Figure 6. Measuring the power within the central area of the illumination spot. As is indicated chose appropriate regions of interest, which reflect background, the entire illuminated area (IA) and the central area (CA), where events will later be recorded. Subtract background values from those recorded for IA and CA and integrate the intensities by multiplying corrected average intensities with the number of pixels present within each area (= integrated intensities). Divide the integrated intensity of CA by that of IA to arrive at the proportion of the beam power illuminating the CA (in this example: 23%). Determine the power of the light illuminating the CA by multiplying the overall beam power (here: 5 mW) with the proportion illuminating the CA (here: 0.23). To determine the size of the central area multiply the area (here: 7089 pixel) with a pixel-to-area size conversion factor (here: 1/41.5 µm2 pixel-1). To arrive at the average power density of the excitation light illuminating the CA, divide the power (here: 1.15 mW) by the size of the CA (here: 170.8 µm2). Please click here to view a larger version of this figure.

Figure 7

Figure 7. Quantitation of single molecule signals. (A) Time course of single fluorophores on an SLB. A 7 x 7 pixel sized region of interest (roi, yellow) is placed around the signal for quantitation. Background is determined from the a neighboring 7 x 7 pixel roi (green). (B) Quantified average pixel intensities are listed. To determine the single molecule signal, background values (green roi) are subtracted from signal values (yellow roi) and multiplied by 49. (C) Single molecule intensities of one fluorophore are plotted against time. Note, that the 90 msec time point is omitted as the fluorophore is in the process of bleaching. Please click here to view a larger version of this figure.

Figure 8

Figure 8. Fluorescence Recovery After Photobleaching (FRAP) analysis to determine the integrity of the SLB. (A) FRAP was performed on a bilayer carrying IEk/MCC-Alexa Fluor 647. Every 10th image of the experiment is shown. (B) FRAP quantitation of the experiment shown in (A). Values indicate average intensities (I) within the yellow ROI shown in (A) divided by the initial intensity (Io) before bleaching. Red data points are displayed in (A), the green line denotes 0.9 recovery of original intensities. Please click here to view a larger version of this figure.


Single molecule microscopy provides the unique opportunity to study the behavior of proteins within their native cellular environment. Molecular imaging becomes therefore increasingly attractive to a broad scientific community, yet many life scientists still shy away from the initial investment in technology and expertise. The main benefit arising from assembling one’s own imaging system is that it can be readily adjusted to anyone’s specific need.

As suggested herein a non-TIRF excitation beam can be easily implemented in addition to an existing TIRF light path, if rapid and defined photo-bleaching (or -activation) of fluorophores and ligands is desired, e.g. when performing FRAP or ligand uncaging experiments 14. The introduction of an emission beam splitter allows for simultaneous recording of at least two and in some cases up to four fluorescent channels. The list of extensions is in essence only limited by one’s own imagination.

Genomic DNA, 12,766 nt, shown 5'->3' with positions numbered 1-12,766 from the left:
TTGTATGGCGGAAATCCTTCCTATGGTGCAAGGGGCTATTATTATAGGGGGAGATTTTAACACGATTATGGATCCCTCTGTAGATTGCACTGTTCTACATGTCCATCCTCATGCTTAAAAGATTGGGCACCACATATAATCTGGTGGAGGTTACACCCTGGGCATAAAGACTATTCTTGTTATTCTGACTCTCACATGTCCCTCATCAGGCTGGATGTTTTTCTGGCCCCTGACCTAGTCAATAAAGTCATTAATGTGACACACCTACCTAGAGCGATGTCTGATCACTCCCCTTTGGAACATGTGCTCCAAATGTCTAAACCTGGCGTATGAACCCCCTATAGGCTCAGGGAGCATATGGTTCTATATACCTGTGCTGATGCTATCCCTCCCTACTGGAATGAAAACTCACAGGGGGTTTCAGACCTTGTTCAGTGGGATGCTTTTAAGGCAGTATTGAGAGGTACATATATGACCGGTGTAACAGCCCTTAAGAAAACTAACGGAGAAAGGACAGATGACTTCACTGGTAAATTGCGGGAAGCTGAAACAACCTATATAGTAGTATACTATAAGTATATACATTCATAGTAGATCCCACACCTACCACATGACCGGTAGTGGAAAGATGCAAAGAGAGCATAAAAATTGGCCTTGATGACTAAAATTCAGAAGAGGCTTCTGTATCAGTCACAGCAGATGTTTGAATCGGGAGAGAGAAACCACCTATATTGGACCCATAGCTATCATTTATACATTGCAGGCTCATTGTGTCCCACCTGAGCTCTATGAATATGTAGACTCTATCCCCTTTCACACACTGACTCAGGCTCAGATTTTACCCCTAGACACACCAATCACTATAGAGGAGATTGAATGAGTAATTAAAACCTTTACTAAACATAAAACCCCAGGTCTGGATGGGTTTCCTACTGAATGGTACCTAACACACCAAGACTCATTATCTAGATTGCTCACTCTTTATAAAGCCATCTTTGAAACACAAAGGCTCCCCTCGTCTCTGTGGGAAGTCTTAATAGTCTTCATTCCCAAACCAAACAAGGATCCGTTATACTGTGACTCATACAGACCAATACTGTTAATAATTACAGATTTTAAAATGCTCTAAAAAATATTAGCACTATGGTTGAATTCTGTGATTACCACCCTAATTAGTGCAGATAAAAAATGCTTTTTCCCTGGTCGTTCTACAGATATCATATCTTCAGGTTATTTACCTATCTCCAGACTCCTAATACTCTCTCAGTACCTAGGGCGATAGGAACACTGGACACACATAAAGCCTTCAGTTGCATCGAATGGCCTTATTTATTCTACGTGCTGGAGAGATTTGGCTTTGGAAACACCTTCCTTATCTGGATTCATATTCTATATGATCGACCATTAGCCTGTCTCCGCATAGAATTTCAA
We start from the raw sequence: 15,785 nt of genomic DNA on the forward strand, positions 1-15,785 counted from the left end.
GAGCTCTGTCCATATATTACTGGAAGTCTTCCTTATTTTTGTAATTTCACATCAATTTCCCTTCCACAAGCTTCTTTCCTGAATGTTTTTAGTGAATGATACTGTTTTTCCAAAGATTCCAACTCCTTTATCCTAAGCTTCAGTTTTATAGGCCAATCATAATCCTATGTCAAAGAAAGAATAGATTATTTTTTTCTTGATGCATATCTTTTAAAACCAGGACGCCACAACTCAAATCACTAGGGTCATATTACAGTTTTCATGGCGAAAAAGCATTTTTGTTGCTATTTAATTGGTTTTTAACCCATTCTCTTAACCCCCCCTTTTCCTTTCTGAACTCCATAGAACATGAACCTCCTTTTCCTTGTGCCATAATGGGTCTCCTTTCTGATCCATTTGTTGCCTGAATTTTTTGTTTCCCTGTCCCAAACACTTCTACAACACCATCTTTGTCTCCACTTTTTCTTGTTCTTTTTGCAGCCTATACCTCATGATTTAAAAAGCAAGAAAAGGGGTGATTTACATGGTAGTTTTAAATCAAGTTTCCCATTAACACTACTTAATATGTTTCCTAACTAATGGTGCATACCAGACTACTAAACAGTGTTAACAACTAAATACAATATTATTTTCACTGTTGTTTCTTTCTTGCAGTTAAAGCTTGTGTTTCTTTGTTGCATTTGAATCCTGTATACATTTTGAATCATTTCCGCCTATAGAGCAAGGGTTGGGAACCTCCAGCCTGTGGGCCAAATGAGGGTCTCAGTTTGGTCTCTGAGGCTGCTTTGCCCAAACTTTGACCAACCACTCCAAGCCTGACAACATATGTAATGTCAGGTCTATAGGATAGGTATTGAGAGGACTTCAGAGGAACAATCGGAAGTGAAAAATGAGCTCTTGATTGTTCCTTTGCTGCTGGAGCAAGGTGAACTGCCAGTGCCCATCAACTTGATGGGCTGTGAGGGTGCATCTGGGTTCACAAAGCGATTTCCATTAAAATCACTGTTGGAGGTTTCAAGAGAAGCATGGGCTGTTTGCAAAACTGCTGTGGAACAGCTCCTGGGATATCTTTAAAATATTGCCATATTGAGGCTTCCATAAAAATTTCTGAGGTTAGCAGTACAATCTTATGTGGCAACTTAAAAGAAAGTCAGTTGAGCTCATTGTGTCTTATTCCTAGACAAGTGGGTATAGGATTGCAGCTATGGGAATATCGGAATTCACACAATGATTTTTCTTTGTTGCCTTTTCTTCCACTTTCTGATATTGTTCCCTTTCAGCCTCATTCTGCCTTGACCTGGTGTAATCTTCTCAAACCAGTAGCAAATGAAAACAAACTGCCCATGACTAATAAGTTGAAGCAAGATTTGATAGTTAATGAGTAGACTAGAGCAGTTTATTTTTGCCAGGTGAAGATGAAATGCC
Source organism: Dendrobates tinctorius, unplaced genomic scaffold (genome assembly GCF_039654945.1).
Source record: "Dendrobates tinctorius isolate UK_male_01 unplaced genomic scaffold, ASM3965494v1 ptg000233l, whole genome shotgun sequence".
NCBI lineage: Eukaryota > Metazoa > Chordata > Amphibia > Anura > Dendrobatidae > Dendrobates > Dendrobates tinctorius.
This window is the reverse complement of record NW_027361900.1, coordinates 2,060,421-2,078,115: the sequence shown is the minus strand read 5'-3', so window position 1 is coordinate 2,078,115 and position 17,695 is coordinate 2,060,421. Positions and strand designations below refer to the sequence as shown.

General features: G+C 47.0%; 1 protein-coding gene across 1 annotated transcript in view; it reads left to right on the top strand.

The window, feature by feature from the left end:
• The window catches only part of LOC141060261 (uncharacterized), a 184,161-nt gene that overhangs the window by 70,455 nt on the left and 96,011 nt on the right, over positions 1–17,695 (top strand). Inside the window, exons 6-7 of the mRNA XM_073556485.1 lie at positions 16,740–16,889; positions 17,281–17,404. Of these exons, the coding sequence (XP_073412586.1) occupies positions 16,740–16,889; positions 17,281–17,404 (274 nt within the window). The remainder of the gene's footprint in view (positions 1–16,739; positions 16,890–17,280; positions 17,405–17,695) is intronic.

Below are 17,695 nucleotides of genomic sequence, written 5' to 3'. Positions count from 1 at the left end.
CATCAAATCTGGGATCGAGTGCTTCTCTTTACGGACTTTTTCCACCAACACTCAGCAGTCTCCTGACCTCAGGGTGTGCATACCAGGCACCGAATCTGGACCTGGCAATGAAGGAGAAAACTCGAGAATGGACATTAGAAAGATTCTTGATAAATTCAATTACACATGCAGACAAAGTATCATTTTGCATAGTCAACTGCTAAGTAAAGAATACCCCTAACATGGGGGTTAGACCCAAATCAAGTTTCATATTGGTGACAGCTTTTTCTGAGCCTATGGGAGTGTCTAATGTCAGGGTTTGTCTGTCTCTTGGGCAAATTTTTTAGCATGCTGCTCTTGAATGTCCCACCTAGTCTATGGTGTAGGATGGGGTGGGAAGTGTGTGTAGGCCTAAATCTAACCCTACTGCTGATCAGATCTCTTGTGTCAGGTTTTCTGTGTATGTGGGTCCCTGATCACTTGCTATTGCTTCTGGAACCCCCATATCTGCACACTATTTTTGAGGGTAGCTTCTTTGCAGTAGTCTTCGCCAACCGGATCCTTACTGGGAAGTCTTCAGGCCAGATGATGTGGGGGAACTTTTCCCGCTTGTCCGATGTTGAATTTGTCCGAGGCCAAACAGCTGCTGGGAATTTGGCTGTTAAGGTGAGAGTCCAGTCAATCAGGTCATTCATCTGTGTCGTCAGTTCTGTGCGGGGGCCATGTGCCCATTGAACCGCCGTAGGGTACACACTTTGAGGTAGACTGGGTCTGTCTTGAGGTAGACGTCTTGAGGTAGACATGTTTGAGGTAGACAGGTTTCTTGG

For example, implementing a motorized emission filter wheel in the emission path allows for fast switching between up to ten different fluorescent channels. When combining two motorized emission filter wheels (each equipped with 10 filter slots) in series, up to 18 fluorescent channels can be read out. TIRF-based imaging can be complemented with calcium mobilization measurements and Interference Reflection Microscopy (IRM) after integration of a Xenon or Mercury excitation lamp path. IRM is the method of choice to visualize the degree to which cells are attached to the glass surface or an SLB and can hence provide critical information when interpreting TIRF-based imaging data. Establishing a widened excitation beam with the use of a simple dichroic mirror and an additional laser of 405 nm allows conducting photoactivation localization microscopy (PALM) or stochastic optical reconstruction microscopy (STORM), i.e. two superresolution methodologies with a positional accuracy below the diffraction limit of visible light 15,16.

However, experimental success is not only a matter of appropriate hardware. To take full advantage of noise-reduced TIRF-based imaging, cells should make contact to a surface in a fashion that does not impose constraints on the cell surface or that interferes with the physiology of their plasma membrane. SLBs functionalized with appropriate proteins for cell adhesion are exceeding well suited for this purpose because all SLB-embedded ligands are laterally mobile and adjust their lateral position within the bilayer in response to receptor binding and segregation dynamics.

To manufacture SLBs in a reproducible fashion, it is best to start out with SUVs of high purity. As described herein, it is thus critical to remove multilamellar vesicles, which are also produced during sonication, in two ultracentrifugation steps as these interfere with the formation of contiguous SLBs featuring high fluidity. SLBs of high quality form only on clean glass surfaces. Once cleaned glass slides should be used immediately or stored in vacuum. Importantly, SLBs must never be exposed to air as this would lead to their disruption. SLB washing involves, as shown, buffer rinsing with the use of a serological pipette, as this is not only a save but also time-saving procedure.